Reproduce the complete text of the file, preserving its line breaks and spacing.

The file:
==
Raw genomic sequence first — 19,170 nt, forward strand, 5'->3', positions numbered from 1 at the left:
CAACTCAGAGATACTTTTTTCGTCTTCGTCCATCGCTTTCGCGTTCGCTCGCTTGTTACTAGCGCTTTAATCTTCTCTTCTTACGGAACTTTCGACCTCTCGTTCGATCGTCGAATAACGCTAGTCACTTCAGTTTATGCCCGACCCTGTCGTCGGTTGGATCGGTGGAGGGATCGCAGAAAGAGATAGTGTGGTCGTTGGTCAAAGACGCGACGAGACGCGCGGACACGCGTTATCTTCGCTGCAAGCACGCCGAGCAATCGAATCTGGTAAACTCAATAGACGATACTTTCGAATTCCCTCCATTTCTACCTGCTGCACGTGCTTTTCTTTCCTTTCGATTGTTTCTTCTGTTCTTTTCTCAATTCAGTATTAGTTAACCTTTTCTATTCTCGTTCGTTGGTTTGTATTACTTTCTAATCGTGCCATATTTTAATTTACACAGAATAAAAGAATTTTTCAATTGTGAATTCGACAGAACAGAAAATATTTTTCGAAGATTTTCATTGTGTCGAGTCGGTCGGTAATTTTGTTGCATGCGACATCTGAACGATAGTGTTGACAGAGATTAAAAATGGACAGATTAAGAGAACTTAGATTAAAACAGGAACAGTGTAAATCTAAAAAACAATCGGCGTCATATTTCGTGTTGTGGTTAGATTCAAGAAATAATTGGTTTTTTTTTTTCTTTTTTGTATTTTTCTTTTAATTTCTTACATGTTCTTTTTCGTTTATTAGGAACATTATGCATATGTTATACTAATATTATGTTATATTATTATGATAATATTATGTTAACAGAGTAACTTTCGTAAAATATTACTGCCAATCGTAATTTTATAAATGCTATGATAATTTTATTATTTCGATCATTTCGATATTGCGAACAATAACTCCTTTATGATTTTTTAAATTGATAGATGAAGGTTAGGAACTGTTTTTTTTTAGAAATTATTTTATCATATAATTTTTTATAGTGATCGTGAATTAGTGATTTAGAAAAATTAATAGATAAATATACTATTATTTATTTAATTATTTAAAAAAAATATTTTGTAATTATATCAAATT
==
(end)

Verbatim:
Raw genomic sequence first — 19,170 nt, forward strand, 5'->3', positions numbered from 1 at the left:
CAACTCAGAGATACTTTTTTCGTCTTCGTCCATCGCTTTCGCGTTCGCTCGCTTGTTACTAGCGCTTTAATCTTCTCTTCTTACGGAACTTTCGACCTCTCGTTCGATCGTCGAATAACGCTAGTCACTTCAGTTTATGCCCGACCCTGTCGTCGGTTGGATCGGTGGAGGGATCGCAGAAAGAGATAGTGTGGTCGTTGGTCAAAGACGCGACGAGACGCGCGGACACGCGTTATCTTCGCTGCAAGCACGCCGAGCAATCGAATCTGGTAAACTCAATAGACGATACTTTCGAATTCCCTCCATTTCTACCTGCTGCACGTGCTTTTCTTTCCTTTCGATTGTTTCTTCTGTTCTTTTCTCAATTCAGTATTAGTTAACCTTTTCTATTCTCGTTCGTTGGTTTGTATTACTTTCTAATCGTGCCATATTTTAATTTACACAGAATAAAAGAATTTTTCAATTGTGAATTCGACAGAACAGAAAATATTTTTCGAAGATTTTCATTGTGTCGAGTCGGTCGGTAATTTTGTTGCATGCGACATCTGAACGATAGTGTTGACAGAGATTAAAAATGGACAGATTAAGAGAACTTAGATTAAAACAGGAACAGTGTAAATCTAAAAAACAATCGGCGTCATATTTCGTGTTGTGGTTAGATTCAAGAAATAATTGGTTTTTTTTTTTCTTTTTTGTATTTTTCTTTTAATTTCTTACATGTTCTTTTTCGTTTATTAGGAACATTATGCATATGTTATACTAATATTATGTTATATTATTATGATAATATTATGTTAACAGAGTAACTTTCGTAAAATATTACTGCCAATCGTAATTTTATAAATGCTATGATAATTTTATTATTTCGATCATTTCGATATTGCGAACAATAACTCCTTTATGATTTTTTAAATTGATAGATGAAGGTTAGGAACTGTTTTTTTTTAGAAATTATTTTATCATATAATTTTTTATAGTGATCGTGAATTAGTGATTTAGAAAAATTAATAGATAAATATACTATTATTTATTTAATTATTTAAAAAAAATATTTTGTAATTATATCAAATT